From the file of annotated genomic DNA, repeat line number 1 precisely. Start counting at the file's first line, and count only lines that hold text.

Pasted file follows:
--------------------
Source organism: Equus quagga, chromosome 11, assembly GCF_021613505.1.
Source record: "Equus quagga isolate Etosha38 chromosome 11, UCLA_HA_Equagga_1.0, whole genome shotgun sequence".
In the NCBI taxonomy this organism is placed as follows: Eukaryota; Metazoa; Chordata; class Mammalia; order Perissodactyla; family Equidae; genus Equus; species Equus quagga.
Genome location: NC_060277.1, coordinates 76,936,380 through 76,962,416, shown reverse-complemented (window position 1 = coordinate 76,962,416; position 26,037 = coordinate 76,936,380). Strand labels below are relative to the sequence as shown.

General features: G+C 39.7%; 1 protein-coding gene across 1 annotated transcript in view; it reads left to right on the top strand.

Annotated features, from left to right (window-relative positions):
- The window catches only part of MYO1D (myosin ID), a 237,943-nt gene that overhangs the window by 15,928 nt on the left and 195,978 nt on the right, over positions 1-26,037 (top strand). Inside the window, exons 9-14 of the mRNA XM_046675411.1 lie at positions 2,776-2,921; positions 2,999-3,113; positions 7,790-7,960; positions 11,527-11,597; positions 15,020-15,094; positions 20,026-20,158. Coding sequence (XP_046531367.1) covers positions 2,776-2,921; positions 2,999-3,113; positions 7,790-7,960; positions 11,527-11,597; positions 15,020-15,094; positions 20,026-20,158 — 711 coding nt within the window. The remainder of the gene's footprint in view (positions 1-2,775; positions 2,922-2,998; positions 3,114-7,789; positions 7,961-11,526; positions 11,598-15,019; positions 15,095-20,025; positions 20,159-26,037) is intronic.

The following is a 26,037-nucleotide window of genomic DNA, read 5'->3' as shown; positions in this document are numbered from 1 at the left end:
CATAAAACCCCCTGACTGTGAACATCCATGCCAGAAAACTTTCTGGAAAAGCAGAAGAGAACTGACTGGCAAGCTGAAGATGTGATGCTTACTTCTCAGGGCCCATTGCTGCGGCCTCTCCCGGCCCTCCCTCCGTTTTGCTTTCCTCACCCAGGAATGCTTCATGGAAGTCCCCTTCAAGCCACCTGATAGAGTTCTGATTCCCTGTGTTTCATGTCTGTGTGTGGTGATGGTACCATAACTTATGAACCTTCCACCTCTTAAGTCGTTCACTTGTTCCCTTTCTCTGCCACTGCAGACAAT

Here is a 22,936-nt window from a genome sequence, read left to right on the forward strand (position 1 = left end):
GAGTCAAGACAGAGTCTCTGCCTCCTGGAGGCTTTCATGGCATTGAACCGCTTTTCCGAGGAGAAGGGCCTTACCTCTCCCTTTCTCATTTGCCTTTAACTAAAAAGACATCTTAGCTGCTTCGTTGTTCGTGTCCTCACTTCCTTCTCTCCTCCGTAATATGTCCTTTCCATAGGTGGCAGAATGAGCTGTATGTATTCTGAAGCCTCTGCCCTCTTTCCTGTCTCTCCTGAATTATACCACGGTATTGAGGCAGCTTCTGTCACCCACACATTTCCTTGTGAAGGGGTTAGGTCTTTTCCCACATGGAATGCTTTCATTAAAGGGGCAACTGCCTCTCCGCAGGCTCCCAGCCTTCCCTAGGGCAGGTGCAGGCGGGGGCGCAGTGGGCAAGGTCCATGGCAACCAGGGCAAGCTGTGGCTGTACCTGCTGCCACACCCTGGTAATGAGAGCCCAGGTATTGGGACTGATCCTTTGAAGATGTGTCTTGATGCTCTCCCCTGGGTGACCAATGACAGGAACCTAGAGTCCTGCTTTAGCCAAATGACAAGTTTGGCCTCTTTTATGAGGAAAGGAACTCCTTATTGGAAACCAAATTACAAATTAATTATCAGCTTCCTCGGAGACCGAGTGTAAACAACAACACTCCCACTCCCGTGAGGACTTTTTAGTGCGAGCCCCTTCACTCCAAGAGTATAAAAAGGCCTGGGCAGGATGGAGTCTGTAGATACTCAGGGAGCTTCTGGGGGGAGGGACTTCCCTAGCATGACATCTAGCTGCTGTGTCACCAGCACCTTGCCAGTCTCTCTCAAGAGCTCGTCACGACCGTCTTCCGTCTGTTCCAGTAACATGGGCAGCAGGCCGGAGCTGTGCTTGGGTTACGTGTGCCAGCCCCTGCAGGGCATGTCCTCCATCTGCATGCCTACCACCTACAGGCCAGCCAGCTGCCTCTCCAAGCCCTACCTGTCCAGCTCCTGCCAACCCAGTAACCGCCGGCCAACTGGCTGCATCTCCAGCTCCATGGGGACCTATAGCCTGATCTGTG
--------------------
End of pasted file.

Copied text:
Source organism: Equus quagga, chromosome 11, assembly GCF_021613505.1.